“Certainly, there are some differences between the two,” says Atschuler. “But McCall has been sort of like Clinton, a pro-business Democrat. He certainly is to the left of Pataki. But on the other hand, Pataki has moved to being a somewhat moderate Republican who’s more or less pro-choice. He does some things on the environment and has increased education spending and has picked off some if the traditionally Democratic constituents.

The Neutralizer

Republican Gov. George Pataki is attracting the support of some traditional Democratic allies, and blunting the effect of others—how did he do it?

By Shawn Stone

It’s easy to forget the four-star conservative credentials Gov. George Pataki had when he was first elected governor of New York in 1994. In 1993, he was the only state senator to receive a 100-percent rating from the New York Christian Coalition. Every year Pataki served in the state Legislature, he voted to deny Medicaid funding for abortions; in 1984, ’86, and ’88, according to the Westchester Coalition for Legal Abortion, Pataki received the endorsements of the New York state and Westchester county Right-to-Life political action committees—and the benefit of RTL volunteers on his campaigns.

After his upset win over Democratic incumbent Mario Cuomo, Pataki burnished his credentials. He signed a bill that reinstated the death penalty in New York state. He attempted to slash family-planning funding in his first two budgets. In 1995, his first year in office, Pataki cut 20,000 jobs from the state workforce—remember those “Whacky Pataki” shirts, showing the governor wielding an executioner’s ax on a helpless state worker?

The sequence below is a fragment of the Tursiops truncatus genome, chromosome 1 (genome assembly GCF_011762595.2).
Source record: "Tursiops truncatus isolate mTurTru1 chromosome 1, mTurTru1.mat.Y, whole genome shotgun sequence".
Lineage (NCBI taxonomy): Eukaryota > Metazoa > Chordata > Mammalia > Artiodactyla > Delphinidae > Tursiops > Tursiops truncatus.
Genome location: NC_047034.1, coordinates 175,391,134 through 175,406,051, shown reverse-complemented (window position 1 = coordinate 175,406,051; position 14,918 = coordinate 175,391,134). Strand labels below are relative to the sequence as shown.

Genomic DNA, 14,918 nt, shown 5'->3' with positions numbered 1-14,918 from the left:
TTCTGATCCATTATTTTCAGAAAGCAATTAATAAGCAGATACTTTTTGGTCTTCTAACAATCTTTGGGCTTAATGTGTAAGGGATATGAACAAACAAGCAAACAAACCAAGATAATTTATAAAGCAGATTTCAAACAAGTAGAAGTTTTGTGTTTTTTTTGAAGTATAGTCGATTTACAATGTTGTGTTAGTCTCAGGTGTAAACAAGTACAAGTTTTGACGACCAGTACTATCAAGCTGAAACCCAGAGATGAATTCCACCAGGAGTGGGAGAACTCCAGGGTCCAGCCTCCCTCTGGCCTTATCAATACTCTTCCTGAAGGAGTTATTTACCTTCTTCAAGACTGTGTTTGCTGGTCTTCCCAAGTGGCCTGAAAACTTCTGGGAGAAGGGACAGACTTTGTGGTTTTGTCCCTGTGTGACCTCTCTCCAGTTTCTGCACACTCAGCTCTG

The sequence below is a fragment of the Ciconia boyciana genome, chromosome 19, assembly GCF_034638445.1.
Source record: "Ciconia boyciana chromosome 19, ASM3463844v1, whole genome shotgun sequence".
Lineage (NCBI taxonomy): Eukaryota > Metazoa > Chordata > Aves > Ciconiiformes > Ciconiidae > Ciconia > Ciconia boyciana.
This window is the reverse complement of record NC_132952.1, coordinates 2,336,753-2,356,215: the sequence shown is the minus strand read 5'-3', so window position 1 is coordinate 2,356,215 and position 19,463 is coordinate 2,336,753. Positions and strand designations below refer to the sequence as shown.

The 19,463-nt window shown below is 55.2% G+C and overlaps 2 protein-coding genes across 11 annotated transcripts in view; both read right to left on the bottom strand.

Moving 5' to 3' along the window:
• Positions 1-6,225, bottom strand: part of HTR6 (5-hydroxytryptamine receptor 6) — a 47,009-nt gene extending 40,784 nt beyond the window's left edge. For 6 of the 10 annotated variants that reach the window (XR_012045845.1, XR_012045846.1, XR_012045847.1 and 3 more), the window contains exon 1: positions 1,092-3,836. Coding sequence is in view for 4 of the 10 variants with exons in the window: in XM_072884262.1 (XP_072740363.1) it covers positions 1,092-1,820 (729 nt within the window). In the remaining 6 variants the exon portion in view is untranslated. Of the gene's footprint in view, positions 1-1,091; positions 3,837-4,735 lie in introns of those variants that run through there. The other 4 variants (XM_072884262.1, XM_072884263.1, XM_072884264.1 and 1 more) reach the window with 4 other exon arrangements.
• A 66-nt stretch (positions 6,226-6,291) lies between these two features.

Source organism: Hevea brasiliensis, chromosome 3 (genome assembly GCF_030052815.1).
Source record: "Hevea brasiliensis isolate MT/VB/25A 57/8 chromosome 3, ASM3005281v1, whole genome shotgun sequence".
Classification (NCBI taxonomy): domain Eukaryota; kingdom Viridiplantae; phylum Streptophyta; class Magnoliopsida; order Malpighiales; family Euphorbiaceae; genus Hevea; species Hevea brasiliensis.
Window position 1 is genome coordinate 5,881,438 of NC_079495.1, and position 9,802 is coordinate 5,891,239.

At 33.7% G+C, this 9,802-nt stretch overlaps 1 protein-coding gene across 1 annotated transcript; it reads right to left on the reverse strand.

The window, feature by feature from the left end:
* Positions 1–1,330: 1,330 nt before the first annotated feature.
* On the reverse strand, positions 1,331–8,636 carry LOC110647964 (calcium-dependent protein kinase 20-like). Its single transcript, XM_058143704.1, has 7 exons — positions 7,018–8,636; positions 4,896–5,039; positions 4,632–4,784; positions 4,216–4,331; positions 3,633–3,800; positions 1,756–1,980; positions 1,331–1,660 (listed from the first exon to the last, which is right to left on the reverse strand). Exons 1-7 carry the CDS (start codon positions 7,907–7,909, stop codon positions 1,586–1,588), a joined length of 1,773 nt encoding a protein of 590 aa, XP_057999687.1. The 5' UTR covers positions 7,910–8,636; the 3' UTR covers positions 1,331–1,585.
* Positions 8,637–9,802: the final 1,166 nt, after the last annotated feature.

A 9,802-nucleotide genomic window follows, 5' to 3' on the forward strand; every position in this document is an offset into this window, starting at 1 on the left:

How is it possible, then, that Pataki now takes credit for being pro-choice, and has earned the endorsement for reelection of the Public Employees Federation, one of the two biggest state-worker unions? Additionally, Pataki has claimed credit—and earned acclaim—for his environmentalism and his outreach to minorities. How did this happen? How did a Hudson Valley conservative Republican manage to beguile so many traditional Democratic constituencies?

Mike Paul, who heads a Manhattan-based public relations firm, and worked for both Sen. Alfonse D’Amato and New York City Mayor Rudy Giuliani in the ’90s, credits Pataki’s willingness to reach out to voters outside his own base. Democrats were recycling the same old rhetoric, Paul argues: “ ‘Pataki wants to bust up unions, he wants policies that support only the top 1 percent of white males.’ ” But in fact, he points out, Pataki was working to “give up a little bit to get a majority.”